In conclusion, we demonstrated that IL-4Rα-responsive macrophages are dispensable for the control of cellular and cytokine responses in liver granulomas during acute schistosomiasis, whereas IL-4Rα-responsive T cells are necessary to sustain cellular composition and morphology of the liver granuloma. Though our results suggest that macrophage-specific IL-4Rα expression is necessary for an adequate interaction between aaMφ and the parasite eggs, we showed that MMR and Ym1 expression may be induced via IL-10R signalling in absence of IL-4Rα signalling in macrophages. Taken together, our results suggest that IL-4Rα-derived Th2 cytokine responses are essential to drive aaMφ in the liver and demonstrate that in absence of macrophage-specific IL-4Rα, IL-10 signalling induces MMR+Ym1+ macrophages. Future investigation may clarify whether IL-10-driven IL-4Rα-independent MMR+Ym1+ macrophages have important functions in the control of liver granulomatous inflammation.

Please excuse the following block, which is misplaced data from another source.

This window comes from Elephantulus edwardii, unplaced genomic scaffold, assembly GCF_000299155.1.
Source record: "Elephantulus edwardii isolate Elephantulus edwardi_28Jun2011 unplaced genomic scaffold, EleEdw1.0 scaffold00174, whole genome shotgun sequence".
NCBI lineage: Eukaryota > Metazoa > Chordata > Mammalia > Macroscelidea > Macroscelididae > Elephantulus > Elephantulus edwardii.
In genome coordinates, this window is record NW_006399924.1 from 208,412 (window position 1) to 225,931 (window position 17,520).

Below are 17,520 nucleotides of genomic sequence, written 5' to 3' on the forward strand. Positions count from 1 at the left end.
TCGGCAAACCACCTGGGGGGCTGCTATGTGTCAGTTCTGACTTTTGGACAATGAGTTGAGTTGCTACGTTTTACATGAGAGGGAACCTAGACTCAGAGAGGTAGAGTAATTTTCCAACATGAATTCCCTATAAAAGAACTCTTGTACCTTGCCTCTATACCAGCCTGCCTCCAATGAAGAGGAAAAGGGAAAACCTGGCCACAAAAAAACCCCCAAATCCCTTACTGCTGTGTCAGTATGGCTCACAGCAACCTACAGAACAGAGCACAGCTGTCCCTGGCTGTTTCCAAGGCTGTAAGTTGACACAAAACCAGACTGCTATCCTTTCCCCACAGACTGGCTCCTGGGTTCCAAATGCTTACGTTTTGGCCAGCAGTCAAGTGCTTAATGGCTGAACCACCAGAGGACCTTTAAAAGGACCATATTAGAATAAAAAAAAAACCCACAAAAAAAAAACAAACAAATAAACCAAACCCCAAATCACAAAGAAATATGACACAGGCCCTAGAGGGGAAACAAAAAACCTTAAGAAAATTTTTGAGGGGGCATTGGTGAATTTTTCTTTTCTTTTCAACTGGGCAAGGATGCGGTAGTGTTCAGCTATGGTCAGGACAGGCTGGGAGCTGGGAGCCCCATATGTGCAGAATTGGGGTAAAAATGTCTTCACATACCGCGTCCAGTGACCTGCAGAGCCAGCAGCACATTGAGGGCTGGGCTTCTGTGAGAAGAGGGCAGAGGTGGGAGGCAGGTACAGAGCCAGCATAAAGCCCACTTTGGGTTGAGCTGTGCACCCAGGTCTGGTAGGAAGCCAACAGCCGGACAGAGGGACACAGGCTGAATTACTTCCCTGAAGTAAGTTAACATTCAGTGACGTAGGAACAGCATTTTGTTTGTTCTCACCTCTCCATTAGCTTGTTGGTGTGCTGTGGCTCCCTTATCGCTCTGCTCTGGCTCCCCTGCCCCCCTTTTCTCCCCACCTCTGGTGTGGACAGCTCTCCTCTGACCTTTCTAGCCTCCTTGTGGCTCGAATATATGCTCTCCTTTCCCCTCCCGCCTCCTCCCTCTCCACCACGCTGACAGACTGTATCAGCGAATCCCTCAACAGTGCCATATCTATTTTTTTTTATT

B.D. is a Postdoctoral Researcher of the «Fonds National Belge de la Recherche Scientifique» (FNRS). We are thankful to Dr William Horsnell for critical reading of the manuscript. For technical assistance we would like to thank Mr Ronnie Dreyer, Mrs Lizette Fick, Mrs Wendy Green, Mrs Zenaria Abbas and Mr Reagan Peterson.

Author Contributions

Conceived and designed the experiments: BGD FB. Performed the experiments: BGD RGM JCH. Analyzed the data: BGD RGM ML AS FB. Wrote the paper: BGD FB.